RE: [IP] Most here w/ insurance?
The hardest part about belonging to this group is all the inequalities
among us with access to good care such as insurance/non-insurance plans...
we are fighting to stay alive and healthy, and then there is this other
issue of quality of care based on resources...
It breaks my heart every time someone has to ask for help with supplies...
I truly do not have any answers...but trust me, I count my blessing and
gladly pay for my supplies knowing that there are others out there that
are not so fortunate....Yes it is very difficult to manage my BG without
the pump and CGMS...everything effects it...just like many of you...
so please forgive us if we also fight for that understanding, we are
also fighting for everyone...to have the right to get new technology.
As if we don't have enough on our plate...
From: email @ redacted
[mailto:email @ redacted] On Behalf Of D. Bricher
Sent: Sunday, August 29, 2010 5:59 AM
To: email @ redacted
Subject: Re: [IP] Most here w/ insurance?
I have waited 9 years to get a CGMS. My daughter was a grad student in
medical bioengineering (or something like that!) at the University of
Minnesota in the early 2000s. She told me that the U was testing
somebody's CGMS (probably MiniMed's) and it was going fantastically
well. When insulin pumps first came on the market in 1980, naysayers
jumped into the fray with remarks like "Well, pumps are great, but it's
just a convenience for people who don't want to follow their diets." It
took several years for most companies to change their thinking around to
a different attitude: Well, we will pay less for the ounce of prevention
in treating diabetes effectively than for the pound of cure in paying
for all the medical complications... It will, unfortunately take years
for some insurance companies to figure it out about CGM. It might take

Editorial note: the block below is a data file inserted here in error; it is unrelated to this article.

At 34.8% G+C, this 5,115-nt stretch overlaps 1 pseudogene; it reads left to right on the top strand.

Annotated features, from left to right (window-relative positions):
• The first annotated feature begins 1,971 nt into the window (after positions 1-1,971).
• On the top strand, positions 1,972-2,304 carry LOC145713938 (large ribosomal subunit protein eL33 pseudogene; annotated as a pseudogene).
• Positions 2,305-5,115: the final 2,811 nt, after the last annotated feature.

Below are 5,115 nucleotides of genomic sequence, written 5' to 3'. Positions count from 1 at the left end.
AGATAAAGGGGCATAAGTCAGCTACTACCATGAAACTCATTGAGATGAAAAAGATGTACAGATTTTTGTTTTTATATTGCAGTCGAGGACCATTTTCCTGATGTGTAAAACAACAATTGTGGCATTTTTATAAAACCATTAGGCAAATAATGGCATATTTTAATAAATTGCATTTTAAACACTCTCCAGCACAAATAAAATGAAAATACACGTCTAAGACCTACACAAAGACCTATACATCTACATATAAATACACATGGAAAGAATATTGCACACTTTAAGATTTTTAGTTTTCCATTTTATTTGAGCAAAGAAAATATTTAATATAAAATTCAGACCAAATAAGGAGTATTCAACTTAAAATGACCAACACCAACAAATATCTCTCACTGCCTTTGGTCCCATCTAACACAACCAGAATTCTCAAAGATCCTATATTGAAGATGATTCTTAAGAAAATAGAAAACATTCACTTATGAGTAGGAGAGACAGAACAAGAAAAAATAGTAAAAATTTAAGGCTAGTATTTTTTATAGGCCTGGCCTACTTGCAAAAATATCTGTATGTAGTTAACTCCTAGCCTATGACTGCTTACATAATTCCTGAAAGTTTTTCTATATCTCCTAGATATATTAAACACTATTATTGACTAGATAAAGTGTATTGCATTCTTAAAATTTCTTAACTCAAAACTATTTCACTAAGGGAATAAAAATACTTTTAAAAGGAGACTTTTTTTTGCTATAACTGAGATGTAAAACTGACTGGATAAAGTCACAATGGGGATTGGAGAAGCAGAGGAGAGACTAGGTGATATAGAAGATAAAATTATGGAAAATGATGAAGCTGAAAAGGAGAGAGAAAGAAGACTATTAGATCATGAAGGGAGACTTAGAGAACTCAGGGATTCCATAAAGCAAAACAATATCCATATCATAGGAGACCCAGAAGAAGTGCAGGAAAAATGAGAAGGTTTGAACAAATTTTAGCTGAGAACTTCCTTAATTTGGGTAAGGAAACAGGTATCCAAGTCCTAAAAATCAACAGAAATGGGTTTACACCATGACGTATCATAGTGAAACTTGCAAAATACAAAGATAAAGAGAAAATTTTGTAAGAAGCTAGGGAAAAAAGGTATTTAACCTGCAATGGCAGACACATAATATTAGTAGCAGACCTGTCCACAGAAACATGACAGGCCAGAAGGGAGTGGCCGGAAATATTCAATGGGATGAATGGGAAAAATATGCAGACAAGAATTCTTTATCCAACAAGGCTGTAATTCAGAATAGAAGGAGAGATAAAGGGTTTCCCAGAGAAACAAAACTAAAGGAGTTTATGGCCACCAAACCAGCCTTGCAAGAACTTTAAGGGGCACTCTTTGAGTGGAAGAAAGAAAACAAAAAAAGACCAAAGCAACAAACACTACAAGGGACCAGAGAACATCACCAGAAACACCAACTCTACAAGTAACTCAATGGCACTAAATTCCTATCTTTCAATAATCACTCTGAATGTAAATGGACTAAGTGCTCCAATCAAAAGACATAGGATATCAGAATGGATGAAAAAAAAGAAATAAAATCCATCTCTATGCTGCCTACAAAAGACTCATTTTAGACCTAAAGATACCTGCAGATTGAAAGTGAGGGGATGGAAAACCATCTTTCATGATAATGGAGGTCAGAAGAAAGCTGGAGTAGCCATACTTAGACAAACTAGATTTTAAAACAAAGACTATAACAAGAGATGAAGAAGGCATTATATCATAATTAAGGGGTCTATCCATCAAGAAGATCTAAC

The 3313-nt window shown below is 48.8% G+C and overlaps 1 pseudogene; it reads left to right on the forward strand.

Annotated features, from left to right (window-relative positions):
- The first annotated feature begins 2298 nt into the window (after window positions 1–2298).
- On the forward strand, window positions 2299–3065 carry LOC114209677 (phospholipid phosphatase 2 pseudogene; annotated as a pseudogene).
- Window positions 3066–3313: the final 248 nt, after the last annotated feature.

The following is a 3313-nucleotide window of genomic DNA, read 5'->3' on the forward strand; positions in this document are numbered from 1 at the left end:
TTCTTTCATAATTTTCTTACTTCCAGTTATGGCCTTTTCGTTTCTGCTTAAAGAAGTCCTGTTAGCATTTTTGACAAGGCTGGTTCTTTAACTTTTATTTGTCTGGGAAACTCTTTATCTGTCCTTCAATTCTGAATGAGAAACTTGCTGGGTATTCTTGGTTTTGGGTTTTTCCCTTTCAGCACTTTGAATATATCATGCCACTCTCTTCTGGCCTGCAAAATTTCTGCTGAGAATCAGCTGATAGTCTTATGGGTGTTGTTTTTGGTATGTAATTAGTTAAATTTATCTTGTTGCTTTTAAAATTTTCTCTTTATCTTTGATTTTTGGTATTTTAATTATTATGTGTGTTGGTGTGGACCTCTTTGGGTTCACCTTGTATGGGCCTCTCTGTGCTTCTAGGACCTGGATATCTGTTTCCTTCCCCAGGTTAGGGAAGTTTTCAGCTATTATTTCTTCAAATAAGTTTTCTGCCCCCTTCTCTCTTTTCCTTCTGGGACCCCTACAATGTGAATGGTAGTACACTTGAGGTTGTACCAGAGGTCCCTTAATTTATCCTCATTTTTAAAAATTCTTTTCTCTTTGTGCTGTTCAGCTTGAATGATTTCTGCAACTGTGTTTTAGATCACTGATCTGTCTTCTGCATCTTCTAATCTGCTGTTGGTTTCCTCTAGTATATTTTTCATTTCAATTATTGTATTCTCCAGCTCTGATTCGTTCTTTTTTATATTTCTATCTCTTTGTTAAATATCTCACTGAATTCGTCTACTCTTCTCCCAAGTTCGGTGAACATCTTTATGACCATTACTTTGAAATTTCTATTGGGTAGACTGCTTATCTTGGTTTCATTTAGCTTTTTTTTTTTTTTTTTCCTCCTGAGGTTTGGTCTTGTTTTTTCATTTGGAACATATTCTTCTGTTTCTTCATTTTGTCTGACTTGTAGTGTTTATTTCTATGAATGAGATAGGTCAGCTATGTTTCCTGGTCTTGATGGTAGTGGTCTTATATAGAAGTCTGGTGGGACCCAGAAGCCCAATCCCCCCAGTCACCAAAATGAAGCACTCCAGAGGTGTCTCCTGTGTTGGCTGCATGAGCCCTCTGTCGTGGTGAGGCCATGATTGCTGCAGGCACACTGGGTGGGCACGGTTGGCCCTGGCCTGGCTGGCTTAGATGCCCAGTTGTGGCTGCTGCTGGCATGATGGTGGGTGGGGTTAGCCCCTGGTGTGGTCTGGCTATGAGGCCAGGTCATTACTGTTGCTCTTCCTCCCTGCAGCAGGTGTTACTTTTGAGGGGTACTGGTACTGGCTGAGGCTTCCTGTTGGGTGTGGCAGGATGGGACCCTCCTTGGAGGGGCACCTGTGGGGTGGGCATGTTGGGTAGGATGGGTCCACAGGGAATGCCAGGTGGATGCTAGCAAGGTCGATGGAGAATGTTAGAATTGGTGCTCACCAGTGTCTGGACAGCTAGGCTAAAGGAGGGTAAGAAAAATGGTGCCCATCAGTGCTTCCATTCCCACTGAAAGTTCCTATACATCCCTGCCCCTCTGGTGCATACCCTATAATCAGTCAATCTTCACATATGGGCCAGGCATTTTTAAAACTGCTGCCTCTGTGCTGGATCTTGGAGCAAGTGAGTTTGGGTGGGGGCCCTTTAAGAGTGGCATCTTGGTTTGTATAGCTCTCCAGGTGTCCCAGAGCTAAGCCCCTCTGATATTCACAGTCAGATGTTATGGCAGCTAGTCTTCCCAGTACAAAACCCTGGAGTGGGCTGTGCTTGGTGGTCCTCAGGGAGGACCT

legislation. Back in the early '80s, the endos in MN had to threaten
Blue Cross of MN with laws requiring them to pay for insulin pumps
before they yielded. My then-doctor was involved, so I heard about it.
There was something in Dexcom's literature about using a Dexcom for a
3-day period... If you can afford just a little bit, or if you're
allergic to metals and.or adhesives, you might want to look into that.
It's an eye-opening experience to see your BGs on a graph in front of you.
Since I now have something that beeps and buzzes when my BG is going
where I don't want it to, I'm way faster with a little sugar to fix a
low (as opposed to the entire contents of my fridge) and with a couple
units of insulin to head off a sharply rising BG (instead of ignoring it
for hours). In love with my Dex, Denise
On 8/29/2010 12:00 AM, Laura Shapiro wrote:
> ... I do get a bit upset when
> people go around saying you simply have to have a CGMS. Unless you plan on
> sending us money to pay for it, please watch what you say.
> My HMO still grumbles when I order supplies too often....
> I cant imagine how they feel about people asking for more technology! Every
> time I have had to obtain a new pump, they have denied it about three times
> before giving in. I dont know who's been able to get a CGMS from them, but
> bet it wasn't easy.
> Laura in NM.
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